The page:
Social Interaction With an Alcohol-Intoxicated or Cocaine-Injected Peer Selectively Alters Social Behaviors and Drinking in Adolescent Male and Female Rats
Adolescence, Voluntary Alcohol Intake, Cocaine, Alcohol, Social Interaction, Sex Differences, Adolescent, Rat
Digital Object Identifier (DOI)
Background: Drinking alcohol is facilitated by social interactions with peers, especially during adolescence. The importance of peer social influences during adolescence on alcohol and substance use has recently received more attention. We have shown that social interaction with an alcohol-intoxicated peer influences adolescent alcohol drinking differently in male and female rats using the demonstrator–observer paradigm. The present set of experiments analyzed the social interaction session to determine changes in social behaviors and subsequent alcohol drinking in adolescent male and female rats.
Methods: Specifically, in Experiment 1, we determined whether specific social behaviors were altered during interaction with an alcohol-intoxicated demonstrator administered 1.5 g/kg ethanol (EtOH) and assessed changes in EtOH intake in adolescent observers. Experiment 2 examined changes in voluntary saccharin consumption to determine whether social interaction with an alcohol-intoxicated demonstrator administered 1.5 g/kg EtOH altered consumption of a palatable solution. In Experiment 3, we administered saline, and a low (5 mg/kg) or high (20 mg/kg) dose of cocaine to the demonstrator and assessed changes in the adolescent observers to determine whether social interaction with a “drugged” peer altered social behaviors and voluntary EtOH intake.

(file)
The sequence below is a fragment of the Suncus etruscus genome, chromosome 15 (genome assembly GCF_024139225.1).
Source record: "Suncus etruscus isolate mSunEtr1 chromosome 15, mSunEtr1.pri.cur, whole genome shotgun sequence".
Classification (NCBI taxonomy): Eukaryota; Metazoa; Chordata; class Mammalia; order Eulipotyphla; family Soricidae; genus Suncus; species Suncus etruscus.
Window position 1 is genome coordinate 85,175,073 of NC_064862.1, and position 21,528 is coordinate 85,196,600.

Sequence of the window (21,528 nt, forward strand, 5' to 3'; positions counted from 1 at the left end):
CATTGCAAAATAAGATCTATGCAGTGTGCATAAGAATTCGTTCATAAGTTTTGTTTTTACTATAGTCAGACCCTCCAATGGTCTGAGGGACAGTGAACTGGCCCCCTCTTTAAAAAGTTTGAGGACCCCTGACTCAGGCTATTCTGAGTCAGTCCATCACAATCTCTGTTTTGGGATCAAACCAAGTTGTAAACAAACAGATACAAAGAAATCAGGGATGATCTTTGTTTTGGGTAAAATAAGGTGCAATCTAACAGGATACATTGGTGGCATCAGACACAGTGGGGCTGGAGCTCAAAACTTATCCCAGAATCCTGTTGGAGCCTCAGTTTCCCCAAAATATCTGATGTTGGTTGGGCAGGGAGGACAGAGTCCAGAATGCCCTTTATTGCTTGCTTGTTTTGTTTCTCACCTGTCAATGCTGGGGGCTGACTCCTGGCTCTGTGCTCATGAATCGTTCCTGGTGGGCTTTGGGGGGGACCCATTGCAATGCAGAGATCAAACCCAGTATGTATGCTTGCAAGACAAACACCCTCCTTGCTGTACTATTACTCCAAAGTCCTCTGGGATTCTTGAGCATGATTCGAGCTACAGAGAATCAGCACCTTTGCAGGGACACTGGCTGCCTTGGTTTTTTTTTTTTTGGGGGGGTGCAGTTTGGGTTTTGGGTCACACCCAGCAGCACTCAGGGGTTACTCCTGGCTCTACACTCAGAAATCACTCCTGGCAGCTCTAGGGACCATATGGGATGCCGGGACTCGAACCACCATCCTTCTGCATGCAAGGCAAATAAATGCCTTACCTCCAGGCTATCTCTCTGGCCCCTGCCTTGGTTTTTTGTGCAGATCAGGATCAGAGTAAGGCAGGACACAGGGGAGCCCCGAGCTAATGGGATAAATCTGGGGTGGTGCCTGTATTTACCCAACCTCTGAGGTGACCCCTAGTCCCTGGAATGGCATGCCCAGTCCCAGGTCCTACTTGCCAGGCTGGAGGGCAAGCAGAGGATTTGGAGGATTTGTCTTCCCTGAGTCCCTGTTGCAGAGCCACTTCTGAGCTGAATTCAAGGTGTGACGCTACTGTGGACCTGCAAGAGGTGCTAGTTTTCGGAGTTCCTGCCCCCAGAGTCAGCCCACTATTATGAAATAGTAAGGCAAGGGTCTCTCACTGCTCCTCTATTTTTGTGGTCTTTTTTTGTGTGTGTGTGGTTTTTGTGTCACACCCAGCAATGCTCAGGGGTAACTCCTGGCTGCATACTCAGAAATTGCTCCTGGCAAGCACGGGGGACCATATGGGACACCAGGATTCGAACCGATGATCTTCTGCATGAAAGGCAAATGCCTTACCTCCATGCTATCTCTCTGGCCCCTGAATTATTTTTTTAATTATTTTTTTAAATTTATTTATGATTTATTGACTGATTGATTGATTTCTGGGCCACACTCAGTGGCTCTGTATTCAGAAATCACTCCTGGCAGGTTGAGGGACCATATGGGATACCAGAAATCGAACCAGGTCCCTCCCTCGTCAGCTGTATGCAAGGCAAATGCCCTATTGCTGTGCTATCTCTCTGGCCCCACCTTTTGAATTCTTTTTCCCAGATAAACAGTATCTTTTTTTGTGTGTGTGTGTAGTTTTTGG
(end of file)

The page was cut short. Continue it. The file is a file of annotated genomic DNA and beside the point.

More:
Results: We showed that social interaction with an alcohol-intoxicated demonstrator administered 1.5 g/kg EtOH (i) decreased social play and increased social investigation and social contact in adolescent male and female observers, (ii) did not alter nonsocial behaviors, (iii) did not alter saccharin consumption, and (iv) increased voluntary EtOH intake in adolescent female but not male observers. When the peer was injected with cocaine, (i) social play was dose-dependently decreased, (ii) there were no changes in other social or nonsocial behaviors, and (iii) voluntary EtOH intake in adolescent male and female observers was unaffected.
Conclusions: The present results are consistent and extend our previous work, showing that social interaction with an alcohol-intoxicated peer selectively alters social behaviors and alcohol drinking in adolescent rats. Females appear to be more sensitive to the elevating effects of social interaction on voluntary EtOH consumption.
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Citation / Publisher Attribution
Alcoholism: Clinical and Experimental Research, v. 43, issue 12, p. 2525-2535
Scholar Commons Citation
Gamble, Danielle N.; Josefson, Chloe C.; Hennessey, Mary K.; Davis, Ashley M.; Waters, Renee C.; Jones, Brooke N.; Belton, Destiny M.; Hall, Nzia I.; Costen, Taylor J.; Kirstein, Cheryl L.; and Maldonado-Devincci, Antoniette M., "Social Interaction With an Alcohol-Intoxicated or Cocaine-Injected Peer Selectively Alters Social Behaviors and Drinking in Adolescent Male and Female Rats" (2019). Psychology Faculty Publications. 2484.